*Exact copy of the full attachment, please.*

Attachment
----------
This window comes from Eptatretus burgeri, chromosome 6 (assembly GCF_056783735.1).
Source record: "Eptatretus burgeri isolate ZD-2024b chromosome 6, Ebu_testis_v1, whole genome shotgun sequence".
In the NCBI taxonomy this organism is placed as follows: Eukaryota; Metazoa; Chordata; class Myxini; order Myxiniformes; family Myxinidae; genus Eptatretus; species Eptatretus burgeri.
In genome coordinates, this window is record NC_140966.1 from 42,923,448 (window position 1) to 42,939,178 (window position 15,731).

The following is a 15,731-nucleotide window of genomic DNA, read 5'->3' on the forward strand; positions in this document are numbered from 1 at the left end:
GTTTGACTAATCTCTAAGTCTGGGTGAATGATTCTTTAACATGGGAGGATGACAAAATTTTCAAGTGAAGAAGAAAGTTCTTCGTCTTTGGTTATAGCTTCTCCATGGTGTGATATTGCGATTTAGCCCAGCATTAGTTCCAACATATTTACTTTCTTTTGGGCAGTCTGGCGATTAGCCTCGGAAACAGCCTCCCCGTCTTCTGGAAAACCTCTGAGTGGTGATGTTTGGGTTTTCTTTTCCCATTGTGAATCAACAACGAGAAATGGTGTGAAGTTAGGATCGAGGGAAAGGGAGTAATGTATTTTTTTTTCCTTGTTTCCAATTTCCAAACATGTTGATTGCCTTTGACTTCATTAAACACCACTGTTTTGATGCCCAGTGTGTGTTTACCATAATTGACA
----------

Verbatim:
This window comes from Eptatretus burgeri, chromosome 6 (assembly GCF_056783735.1).
Source record: "Eptatretus burgeri isolate ZD-2024b chromosome 6, Ebu_testis_v1, whole genome shotgun sequence".
In the NCBI taxonomy this organism is placed as follows: Eukaryota; Metazoa; Chordata; class Myxini; order Myxiniformes; family Myxinidae; genus Eptatretus; species Eptatretus burgeri.
In genome coordinates, this window is record NC_140966.1 from 42,923,448 (window position 1) to 42,939,178 (window position 15,731).

The following is a 15,731-nucleotide window of genomic DNA, read 5'->3' on the forward strand; positions in this document are numbered from 1 at the left end:
GTTTGACTAATCTCTAAGTCTGGGTGAATGATTCTTTAACATGGGAGGATGACAAAATTTTCAAGTGAAGAAGAAAGTTCTTCGTCTTTGGTTATAGCTTCTCCATGGTGTGATATTGCGATTTAGCCCAGCATTAGTTCCAACATATTTACTTTCTTTTGGGCAGTCTGGCGATTAGCCTCGGAAACAGCCTCCCCGTCTTCTGGAAAACCTCTGAGTGGTGATGTTTGGGTTTTCTTTTCCCATTGTGAATCAACAACGAGAAATGGTGTGAAGTTAGGATCGAGGGAAAGGGAGTAATGTATTTTTTTTTCCTTGTTTCCAATTTCCAAACATGTTGATTGCCTTTGACTTCATTAAACACCACTGTTTTGATGCCCAGTGTGTGTTTACCATAATTGACA